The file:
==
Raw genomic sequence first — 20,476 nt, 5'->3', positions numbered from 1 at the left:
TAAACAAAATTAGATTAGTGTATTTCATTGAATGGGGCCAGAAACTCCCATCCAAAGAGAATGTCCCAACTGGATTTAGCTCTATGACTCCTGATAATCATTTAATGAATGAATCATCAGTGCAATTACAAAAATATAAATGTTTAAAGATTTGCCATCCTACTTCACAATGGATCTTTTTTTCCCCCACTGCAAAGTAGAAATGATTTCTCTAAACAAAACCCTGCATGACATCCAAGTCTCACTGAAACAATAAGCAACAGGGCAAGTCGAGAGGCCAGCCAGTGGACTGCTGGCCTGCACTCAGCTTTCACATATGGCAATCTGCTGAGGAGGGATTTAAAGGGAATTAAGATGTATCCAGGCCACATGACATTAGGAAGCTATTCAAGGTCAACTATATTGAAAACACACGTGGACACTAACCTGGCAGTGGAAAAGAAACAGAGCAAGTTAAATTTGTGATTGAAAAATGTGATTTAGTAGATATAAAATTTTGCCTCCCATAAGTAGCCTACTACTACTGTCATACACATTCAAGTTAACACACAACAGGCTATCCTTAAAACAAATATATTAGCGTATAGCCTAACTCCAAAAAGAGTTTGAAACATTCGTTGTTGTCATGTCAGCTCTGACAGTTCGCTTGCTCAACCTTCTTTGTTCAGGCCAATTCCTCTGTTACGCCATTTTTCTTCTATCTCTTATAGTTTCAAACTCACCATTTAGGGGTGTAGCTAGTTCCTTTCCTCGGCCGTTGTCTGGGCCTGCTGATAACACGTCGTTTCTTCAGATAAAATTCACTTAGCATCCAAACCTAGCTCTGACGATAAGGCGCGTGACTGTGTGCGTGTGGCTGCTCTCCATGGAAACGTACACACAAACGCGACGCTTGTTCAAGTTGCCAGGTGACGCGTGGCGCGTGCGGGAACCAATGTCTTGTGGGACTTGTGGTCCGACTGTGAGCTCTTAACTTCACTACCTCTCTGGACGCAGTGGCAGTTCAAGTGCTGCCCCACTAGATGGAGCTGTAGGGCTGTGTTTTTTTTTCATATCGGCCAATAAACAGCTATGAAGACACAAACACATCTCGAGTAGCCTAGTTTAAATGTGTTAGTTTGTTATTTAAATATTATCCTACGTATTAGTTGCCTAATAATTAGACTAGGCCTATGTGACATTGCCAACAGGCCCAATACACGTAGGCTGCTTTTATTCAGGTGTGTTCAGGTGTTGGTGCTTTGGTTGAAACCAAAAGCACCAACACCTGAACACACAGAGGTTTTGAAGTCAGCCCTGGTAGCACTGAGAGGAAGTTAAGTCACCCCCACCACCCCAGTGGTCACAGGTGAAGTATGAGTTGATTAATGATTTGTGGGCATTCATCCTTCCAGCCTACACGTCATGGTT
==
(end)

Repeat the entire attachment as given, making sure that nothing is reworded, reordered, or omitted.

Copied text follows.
Raw genomic sequence first — 20,476 nt, 5'->3', positions numbered from 1 at the left:
TAAACAAAATTAGATTAGTGTATTTCATTGAATGGGGCCAGAAACTCCCATCCAAAGAGAATGTCCCAACTGGATTTAGCTCTATGACTCCTGATAATCATTTAATGAATGAATCATCAGTGCAATTACAAAAATATAAATGTTTAAAGATTTGCCATCCTACTTCACAATGGATCTTTTTTTCCCCCACTGCAAAGTAGAAATGATTTCTCTAAACAAAACCCTGCATGACATCCAAGTCTCACTGAAACAATAAGCAACAGGGCAAGTCGAGAGGCCAGCCAGTGGACTGCTGGCCTGCACTCAGCTTTCACATATGGCAATCTGCTGAGGAGGGATTTAAAGGGAATTAAGATGTATCCAGGCCACATGACATTAGGAAGCTATTCAAGGTCAACTATATTGAAAACACACGTGGACACTAACCTGGCAGTGGAAAAGAAACAGAGCAAGTTAAATTTGTGATTGAAAAATGTGATTTAGTAGATATAAAATTTTGCCTCCCATAAGTAGCCTACTACTACTGTCATACACATTCAAGTTAACACACAACAGGCTATCCTTAAAACAAATATATTAGCGTATAGCCTAACTCCAAAAAGAGTTTGAAACATTCGTTGTTGTCATGTCAGCTCTGACAGTTCGCTTGCTCAACCTTCTTTGTTCAGGCCAATTCCTCTGTTACGCCATTTTTCTTCTATCTCTTATAGTTTCAAACTCACCATTTAGGGGTGTAGCTAGTTCCTTTCCTCGGCCGTTGTCTGGGCCTGCTGATAACACGTCGTTTCTTCAGATAAAATTCACTTAGCATCCAAACCTAGCTCTGACGATAAGGCGCGTGACTGTGTGCGTGTGGCTGCTCTCCATGGAAACGTACACACAAACGCGACGCTTGTTCAAGTTGCCAGGTGACGCGTGGCGCGTGCGGGAACCAATGTCTTGTGGGACTTGTGGTCCGACTGTGAGCTCTTAACTTCACTACCTCTCTGGACGCAGTGGCAGTTCAAGTGCTGCCCCACTAGATGGAGCTGTAGGGCTGTGTTTTTTTTTCATATCGGCCAATAAACAGCTATGAAGACACAAACACATCTCGAGTAGCCTAGTTTAAATGTGTTAGTTTGTTATTTAAATATTATCCTACGTATTAGTTGCCTAATAATTAGACTAGGCCTATGTGACATTGCCAACAGGCCCAATACACGTAGGCTGCTTTTATTCAGGTGTGTTCAGGTGTTGGTGCTTTGGTTGAAACCAAAAGCACCAACACCTGAACACACAGAGGTTTTGAAGTCAGCCCTGGTAGCACTGAGAGGAAGTTAAGTCACCCCCACCACCCCAGTGGTCACAGGTGAAGTATGAGTTGATTAATGATTTGTGGGCATTCATCCTTCCAGCCTACACGTCATGGTT